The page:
* Price hikes to narrow gap between LNG, domestic prices
* Reform to encourage investment in LNG infrastructure
By Chen Aizhu and Nidhi Verma
BEIJING/NEW DELHI, July 4 (Reuters) - Moves by China and India to raise local gas prices will pave the way for increased imports of liquefied natural gas (LNG), as the two nations try to ensure they can meet rapidly increasing demand for the fuel.
Gas prices in both countries have been kept artificially low at levels well below globally traded LNG costs, meaning either LNG importers suffer a loss or local LNG users have to pay a big premium to domestic prices.
India last week nearly doubled the price from around $4.20 per million British thermal units (mmBtu) to a pricing formula that will bring prices to around $8.40 per mmBtu from April 1, 2014.
China made a more modest reform, increasing non-residential natural gas prices by 15 percent, but prices will be higher at up to $10-$12 per mmBtu in many coastal provinces.
Chinese and Indian gas demand is expected to soar in the coming decade, driven by growing energy demand and efforts by China in particular to increase the amount of cleaner burning natural gas in its energy mix.
Higher gas prices will make LNG imports more attractive and provide incentives for domestic gas developments.
“It’s broadly positive for LNG, as most (Chinese) LNG players are nervous of low (cost) competing gas sources,” said Beijing-based senior gas analyst Gavin Thompson of Wood Mackenzie.
“We’ll start to see a little more of the China influence in the spot, short-term LNG markets than the past few years.”
LNG spot prices into China are around $14.50 per mmBtu, while India’s gas imports are at $13 to $14 per mmBtu.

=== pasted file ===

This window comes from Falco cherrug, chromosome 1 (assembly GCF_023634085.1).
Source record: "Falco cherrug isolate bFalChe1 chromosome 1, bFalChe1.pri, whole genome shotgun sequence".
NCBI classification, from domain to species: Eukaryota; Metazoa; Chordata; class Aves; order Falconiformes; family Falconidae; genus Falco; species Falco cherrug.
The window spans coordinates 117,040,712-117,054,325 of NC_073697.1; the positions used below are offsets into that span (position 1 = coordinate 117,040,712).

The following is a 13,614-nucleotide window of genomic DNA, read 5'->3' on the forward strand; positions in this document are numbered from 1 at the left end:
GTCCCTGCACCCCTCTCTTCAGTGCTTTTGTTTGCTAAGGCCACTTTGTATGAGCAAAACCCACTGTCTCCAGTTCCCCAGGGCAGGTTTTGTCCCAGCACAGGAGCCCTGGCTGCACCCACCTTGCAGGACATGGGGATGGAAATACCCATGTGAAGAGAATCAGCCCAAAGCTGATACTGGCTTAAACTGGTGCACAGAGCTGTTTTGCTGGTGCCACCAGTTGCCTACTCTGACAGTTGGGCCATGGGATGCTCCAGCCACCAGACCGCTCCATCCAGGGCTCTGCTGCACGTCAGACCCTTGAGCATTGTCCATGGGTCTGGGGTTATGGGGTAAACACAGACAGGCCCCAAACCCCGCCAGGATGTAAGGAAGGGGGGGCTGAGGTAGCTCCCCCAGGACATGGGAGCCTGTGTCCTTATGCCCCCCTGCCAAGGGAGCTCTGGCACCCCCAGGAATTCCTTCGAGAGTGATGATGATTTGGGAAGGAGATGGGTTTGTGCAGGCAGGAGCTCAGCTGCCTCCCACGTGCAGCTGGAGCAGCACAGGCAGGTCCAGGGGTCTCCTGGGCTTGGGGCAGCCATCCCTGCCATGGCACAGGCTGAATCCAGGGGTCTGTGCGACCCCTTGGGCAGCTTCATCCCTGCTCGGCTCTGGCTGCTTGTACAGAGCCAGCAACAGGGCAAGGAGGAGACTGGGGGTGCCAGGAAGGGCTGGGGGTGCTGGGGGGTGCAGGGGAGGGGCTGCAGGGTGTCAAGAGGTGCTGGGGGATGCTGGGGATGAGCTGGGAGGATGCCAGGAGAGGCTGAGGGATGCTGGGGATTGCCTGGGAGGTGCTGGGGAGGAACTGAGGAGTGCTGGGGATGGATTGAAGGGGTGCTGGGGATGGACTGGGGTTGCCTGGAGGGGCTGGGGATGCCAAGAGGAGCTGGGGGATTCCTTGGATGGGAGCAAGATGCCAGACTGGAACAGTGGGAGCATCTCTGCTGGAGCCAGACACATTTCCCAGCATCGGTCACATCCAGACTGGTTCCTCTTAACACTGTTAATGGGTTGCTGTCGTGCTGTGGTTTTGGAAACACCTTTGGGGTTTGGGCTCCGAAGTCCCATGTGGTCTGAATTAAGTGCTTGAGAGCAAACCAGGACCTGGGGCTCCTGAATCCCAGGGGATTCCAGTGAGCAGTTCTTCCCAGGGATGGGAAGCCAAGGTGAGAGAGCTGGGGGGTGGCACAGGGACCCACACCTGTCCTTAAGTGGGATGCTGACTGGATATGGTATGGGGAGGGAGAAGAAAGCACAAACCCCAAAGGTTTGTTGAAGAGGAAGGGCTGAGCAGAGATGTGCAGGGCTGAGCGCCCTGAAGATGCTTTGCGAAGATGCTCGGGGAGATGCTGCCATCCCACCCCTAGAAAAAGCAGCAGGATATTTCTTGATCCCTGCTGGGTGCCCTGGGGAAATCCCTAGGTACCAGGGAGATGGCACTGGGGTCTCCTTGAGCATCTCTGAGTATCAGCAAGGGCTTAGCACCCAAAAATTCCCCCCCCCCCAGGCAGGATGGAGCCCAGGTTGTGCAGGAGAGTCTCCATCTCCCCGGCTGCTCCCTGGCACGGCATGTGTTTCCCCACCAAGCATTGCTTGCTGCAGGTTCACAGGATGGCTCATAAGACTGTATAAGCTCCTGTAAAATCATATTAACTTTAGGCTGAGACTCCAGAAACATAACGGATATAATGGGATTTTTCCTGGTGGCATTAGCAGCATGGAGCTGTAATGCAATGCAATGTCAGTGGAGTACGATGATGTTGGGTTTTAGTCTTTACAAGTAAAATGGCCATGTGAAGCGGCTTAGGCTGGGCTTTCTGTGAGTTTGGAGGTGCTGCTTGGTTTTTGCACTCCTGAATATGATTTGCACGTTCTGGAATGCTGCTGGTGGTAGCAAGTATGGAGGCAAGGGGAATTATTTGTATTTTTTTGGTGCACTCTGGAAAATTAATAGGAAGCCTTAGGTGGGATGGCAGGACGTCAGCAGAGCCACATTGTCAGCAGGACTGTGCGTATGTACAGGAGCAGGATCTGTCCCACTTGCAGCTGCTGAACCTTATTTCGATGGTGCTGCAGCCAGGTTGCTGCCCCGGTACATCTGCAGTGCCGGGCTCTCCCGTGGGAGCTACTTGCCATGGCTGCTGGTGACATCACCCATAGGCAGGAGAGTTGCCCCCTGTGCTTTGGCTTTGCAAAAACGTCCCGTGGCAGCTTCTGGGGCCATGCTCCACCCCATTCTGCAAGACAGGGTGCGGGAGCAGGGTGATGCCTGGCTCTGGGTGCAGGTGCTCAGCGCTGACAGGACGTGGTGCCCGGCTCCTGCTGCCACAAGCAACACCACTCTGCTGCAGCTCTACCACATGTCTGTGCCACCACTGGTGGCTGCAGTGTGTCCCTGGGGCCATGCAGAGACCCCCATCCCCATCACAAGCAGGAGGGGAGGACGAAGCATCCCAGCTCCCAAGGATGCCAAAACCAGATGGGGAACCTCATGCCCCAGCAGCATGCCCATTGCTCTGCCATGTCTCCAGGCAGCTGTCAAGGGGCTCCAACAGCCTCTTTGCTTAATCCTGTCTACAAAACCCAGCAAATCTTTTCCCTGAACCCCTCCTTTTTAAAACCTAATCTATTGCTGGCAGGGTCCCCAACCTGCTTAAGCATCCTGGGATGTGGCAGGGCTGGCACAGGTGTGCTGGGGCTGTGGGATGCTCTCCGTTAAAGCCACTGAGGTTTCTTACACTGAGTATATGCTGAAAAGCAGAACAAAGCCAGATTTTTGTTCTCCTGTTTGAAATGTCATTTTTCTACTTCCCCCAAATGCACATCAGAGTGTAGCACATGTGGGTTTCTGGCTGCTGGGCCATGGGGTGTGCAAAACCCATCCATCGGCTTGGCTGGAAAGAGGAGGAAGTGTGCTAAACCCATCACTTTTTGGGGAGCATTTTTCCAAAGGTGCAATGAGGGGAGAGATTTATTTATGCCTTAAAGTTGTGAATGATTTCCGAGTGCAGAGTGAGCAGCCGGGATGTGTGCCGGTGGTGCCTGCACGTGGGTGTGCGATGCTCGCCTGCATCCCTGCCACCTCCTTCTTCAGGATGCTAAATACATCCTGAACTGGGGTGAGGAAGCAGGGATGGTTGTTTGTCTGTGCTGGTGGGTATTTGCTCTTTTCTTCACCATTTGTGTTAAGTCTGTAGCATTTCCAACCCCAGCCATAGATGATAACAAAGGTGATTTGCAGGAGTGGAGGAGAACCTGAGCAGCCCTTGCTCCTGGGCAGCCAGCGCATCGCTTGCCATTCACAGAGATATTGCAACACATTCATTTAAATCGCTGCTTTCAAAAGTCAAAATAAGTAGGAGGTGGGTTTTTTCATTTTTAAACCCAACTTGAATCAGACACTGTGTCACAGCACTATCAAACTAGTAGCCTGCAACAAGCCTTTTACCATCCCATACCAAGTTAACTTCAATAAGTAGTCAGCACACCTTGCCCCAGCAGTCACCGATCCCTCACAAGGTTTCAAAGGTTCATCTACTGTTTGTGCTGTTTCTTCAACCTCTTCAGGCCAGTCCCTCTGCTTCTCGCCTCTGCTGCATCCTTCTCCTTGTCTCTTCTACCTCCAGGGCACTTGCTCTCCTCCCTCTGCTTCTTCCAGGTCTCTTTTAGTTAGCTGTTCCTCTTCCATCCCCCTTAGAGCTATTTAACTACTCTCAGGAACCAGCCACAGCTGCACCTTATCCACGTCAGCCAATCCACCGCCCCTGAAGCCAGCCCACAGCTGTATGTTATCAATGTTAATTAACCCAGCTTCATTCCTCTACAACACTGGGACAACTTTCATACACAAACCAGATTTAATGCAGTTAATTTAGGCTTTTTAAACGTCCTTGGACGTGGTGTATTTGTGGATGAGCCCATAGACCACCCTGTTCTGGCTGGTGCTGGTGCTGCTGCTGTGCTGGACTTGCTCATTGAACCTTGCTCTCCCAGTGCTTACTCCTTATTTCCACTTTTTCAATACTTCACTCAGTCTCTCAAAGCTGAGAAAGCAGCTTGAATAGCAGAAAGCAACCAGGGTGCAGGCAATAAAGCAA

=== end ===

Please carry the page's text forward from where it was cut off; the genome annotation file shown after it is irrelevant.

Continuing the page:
“I am expecting there will be some change in (India‘s) consumer psychology and demand pattern,” said R.K. Garg, the head of finance at Petronet LNG.
India imported 15.17 million tonnes of LNG in 2012, which is expected to rise to 50 million tonnes by 2020, while demand in China, which bought 14.7 of LNG last year, is expected to hit 60 million tonnes by 2020, said consultancy Tri Zen International.
“We had assumed higher prices in the forecasts so don’t think the latest hikes in the two countries will trigger any changes to the forecasts,” said Tri Zen analyst Tony Regan.
The price hikes will also provide an incentive for investment in LNG importing infrastructure.
“A formal indication of a hike in domestic prices will give regasification terminal developers more clarity about future supply potential,” said Gautam Sudhakar, senior analyst with IHS in Washington DC.
Within days of the gas price hike, Indian firm H-Energy called for bids from EPC contractors for building an 8 million tonnes-per-year LNG terminal in Maharashtra state.
India has plans for an additional 83 million tonnes of LNG import capacity on the books for 2020, much of which may hinge on whether developers feel they can get market prices for LNG.
Chinese importers may be more willing to sign up short-term supplies with export facilities planned in East Africa, Canada and the United States, as well as the more traditional suppliers such as Australia and Qatar, experts say.
The lift in domestic prices will also trim losses at PetroChina’s Rudong and Dalian import terminals, which have contracted pricey term LNG from Qatar, and at CNOOC Ltd’s Zhanjiang and Fujian terminals which will import LNG from Australia and Indonesia.
Indian gas company GAIL India Ltd has already contracted around 8 million tonnes of U.S. LNG imports, raising concerns about who would pay for the expensive imported gas.
“All the uncertainties have been put to rest now... paying a few dollars more per mmBtu for a more certain 20-year profile isn’t going to be a hard sell,” said Karthik Sathyamoorthy, head of Asia Pacific at energy consultancy Galway Group. (Writing and additional reporting by Rebekah Kebede in Perth; Editing by Richard Pullin)